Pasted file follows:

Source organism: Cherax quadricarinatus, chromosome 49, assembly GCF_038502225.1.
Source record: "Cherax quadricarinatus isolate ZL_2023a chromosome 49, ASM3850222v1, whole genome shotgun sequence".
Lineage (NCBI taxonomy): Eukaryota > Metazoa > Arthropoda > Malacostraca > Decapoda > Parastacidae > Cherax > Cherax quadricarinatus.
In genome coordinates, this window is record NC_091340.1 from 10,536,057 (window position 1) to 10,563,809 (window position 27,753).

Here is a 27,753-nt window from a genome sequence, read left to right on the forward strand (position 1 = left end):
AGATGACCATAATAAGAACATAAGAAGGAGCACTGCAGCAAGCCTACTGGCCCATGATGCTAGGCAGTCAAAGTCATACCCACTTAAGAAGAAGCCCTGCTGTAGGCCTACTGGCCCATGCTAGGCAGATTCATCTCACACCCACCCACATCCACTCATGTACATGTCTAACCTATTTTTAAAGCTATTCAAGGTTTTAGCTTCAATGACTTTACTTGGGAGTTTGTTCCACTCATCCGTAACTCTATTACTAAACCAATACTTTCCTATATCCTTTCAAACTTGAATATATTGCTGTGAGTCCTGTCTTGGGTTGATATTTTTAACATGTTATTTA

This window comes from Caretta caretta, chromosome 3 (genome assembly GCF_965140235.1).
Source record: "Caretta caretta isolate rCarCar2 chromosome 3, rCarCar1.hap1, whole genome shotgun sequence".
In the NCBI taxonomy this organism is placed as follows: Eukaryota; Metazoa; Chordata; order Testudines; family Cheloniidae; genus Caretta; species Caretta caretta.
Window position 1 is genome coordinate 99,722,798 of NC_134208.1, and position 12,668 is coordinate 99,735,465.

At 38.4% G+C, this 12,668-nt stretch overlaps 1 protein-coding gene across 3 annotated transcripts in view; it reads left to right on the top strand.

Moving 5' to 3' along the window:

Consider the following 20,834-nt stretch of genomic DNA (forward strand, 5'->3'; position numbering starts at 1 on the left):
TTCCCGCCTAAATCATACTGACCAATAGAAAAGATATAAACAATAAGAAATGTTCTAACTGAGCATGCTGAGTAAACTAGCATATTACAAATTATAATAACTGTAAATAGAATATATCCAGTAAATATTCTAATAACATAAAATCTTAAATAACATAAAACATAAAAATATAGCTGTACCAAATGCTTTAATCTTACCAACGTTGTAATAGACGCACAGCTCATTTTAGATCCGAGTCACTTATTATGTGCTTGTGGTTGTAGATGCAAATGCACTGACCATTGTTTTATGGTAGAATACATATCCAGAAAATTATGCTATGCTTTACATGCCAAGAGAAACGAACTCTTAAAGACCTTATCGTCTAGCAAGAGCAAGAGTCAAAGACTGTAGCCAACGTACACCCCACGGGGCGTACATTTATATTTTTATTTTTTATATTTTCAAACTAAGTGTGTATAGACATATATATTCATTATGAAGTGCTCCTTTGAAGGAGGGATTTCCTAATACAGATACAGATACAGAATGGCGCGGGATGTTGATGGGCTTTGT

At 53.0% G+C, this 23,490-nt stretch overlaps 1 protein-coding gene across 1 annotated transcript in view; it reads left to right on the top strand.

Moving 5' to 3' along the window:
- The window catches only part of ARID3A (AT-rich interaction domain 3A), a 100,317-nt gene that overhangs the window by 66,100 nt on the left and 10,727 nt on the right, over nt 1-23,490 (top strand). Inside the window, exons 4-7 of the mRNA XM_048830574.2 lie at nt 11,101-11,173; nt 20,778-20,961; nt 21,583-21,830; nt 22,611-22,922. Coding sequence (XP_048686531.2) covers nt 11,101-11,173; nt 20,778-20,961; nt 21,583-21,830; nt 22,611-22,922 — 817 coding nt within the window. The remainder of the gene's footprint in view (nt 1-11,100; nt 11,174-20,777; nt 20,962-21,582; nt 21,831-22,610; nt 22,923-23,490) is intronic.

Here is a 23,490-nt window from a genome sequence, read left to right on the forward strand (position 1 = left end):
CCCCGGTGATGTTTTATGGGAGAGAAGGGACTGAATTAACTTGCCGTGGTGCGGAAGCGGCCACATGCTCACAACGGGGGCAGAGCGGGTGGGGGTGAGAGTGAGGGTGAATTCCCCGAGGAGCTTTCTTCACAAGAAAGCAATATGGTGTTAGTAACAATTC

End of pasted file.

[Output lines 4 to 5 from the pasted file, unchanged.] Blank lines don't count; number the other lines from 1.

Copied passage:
In genome coordinates, this window is record NC_091340.1 from 10,536,057 (window position 1) to 10,563,809 (window position 27,753).

Here is a 27,753-nt window from a genome sequence, read left to right on the forward strand (position 1 = left end):